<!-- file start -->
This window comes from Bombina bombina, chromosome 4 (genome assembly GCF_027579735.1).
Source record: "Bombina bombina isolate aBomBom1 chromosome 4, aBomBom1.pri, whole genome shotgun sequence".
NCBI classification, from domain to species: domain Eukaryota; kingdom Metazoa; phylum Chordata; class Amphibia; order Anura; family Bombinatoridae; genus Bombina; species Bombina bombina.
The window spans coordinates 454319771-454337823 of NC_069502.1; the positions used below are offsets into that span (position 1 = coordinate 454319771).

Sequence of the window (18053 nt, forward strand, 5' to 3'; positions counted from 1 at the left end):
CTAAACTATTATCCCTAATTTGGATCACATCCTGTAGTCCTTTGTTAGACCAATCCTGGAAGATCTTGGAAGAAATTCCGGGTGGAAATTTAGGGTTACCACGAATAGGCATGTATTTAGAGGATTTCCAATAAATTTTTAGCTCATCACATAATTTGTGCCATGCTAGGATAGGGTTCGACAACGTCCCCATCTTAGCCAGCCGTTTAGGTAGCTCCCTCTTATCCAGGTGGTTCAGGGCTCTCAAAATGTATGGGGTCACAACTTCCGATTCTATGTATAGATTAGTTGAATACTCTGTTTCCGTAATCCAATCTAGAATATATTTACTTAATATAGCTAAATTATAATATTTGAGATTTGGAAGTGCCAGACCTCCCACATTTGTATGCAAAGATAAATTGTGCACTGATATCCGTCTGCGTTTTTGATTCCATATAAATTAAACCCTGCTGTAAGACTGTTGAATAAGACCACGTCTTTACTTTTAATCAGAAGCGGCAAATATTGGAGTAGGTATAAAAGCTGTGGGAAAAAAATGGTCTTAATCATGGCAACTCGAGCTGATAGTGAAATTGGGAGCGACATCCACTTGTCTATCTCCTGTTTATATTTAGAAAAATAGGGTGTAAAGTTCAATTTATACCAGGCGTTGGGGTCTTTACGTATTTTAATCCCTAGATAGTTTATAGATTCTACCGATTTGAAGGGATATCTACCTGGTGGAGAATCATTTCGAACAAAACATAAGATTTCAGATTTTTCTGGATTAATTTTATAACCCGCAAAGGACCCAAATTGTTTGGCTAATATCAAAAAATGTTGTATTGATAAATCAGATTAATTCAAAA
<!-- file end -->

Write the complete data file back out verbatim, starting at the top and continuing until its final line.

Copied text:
This window comes from Bombina bombina, chromosome 4 (genome assembly GCF_027579735.1).
Source record: "Bombina bombina isolate aBomBom1 chromosome 4, aBomBom1.pri, whole genome shotgun sequence".
NCBI classification, from domain to species: domain Eukaryota; kingdom Metazoa; phylum Chordata; class Amphibia; order Anura; family Bombinatoridae; genus Bombina; species Bombina bombina.
The window spans coordinates 454319771-454337823 of NC_069502.1; the positions used below are offsets into that span (position 1 = coordinate 454319771).

Sequence of the window (18053 nt, forward strand, 5' to 3'; positions counted from 1 at the left end):
CTAAACTATTATCCCTAATTTGGATCACATCCTGTAGTCCTTTGTTAGACCAATCCTGGAAGATCTTGGAAGAAATTCCGGGTGGAAATTTAGGGTTACCACGAATAGGCATGTATTTAGAGGATTTCCAATAAATTTTTAGCTCATCACATAATTTGTGCCATGCTAGGATAGGGTTCGACAACGTCCCCATCTTAGCCAGCCGTTTAGGTAGCTCCCTCTTATCCAGGTGGTTCAGGGCTCTCAAAATGTATGGGGTCACAACTTCCGATTCTATGTATAGATTAGTTGAATACTCTGTTTCCGTAATCCAATCTAGAATATATTTACTTAATATAGCTAAATTATAATATTTGAGATTTGGAAGTGCCAGACCTCCCACATTTGTATGCAAAGATAAATTGTGCACTGATATCCGTCTGCGTTTTTGATTCCATATAAATTAAACCCTGCTGTAAGACTGTTGAATAAGACCACGTCTTTACTTTTAATCAGAAGCGGCAAATATTGGAGTAGGTATAAAAGCTGTGGGAAAAAAATGGTCTTAATCATGGCAACTCGAGCTGATAGTGAAATTGGGAGCGACATCCACTTGTCTATCTCCTGTTTATATTTAGAAAAATAGGGTGTAAAGTTCAATTTATACCAGGCGTTGGGGTCTTTACGTATTTTAATCCCTAGATAGTTTATAGATTCTACCGATTTGAAGGGATATCTACCTGGTGGAGAATCATTTCGAACAAAACATAAGATTTCAGATTTTTCTGGATTAATTTTATAACCCGCAAAGGACCCAAATTGTTTGGCTAATATCAAAAAATGTTGTATTGATAAATCAGATTAATTCAAAA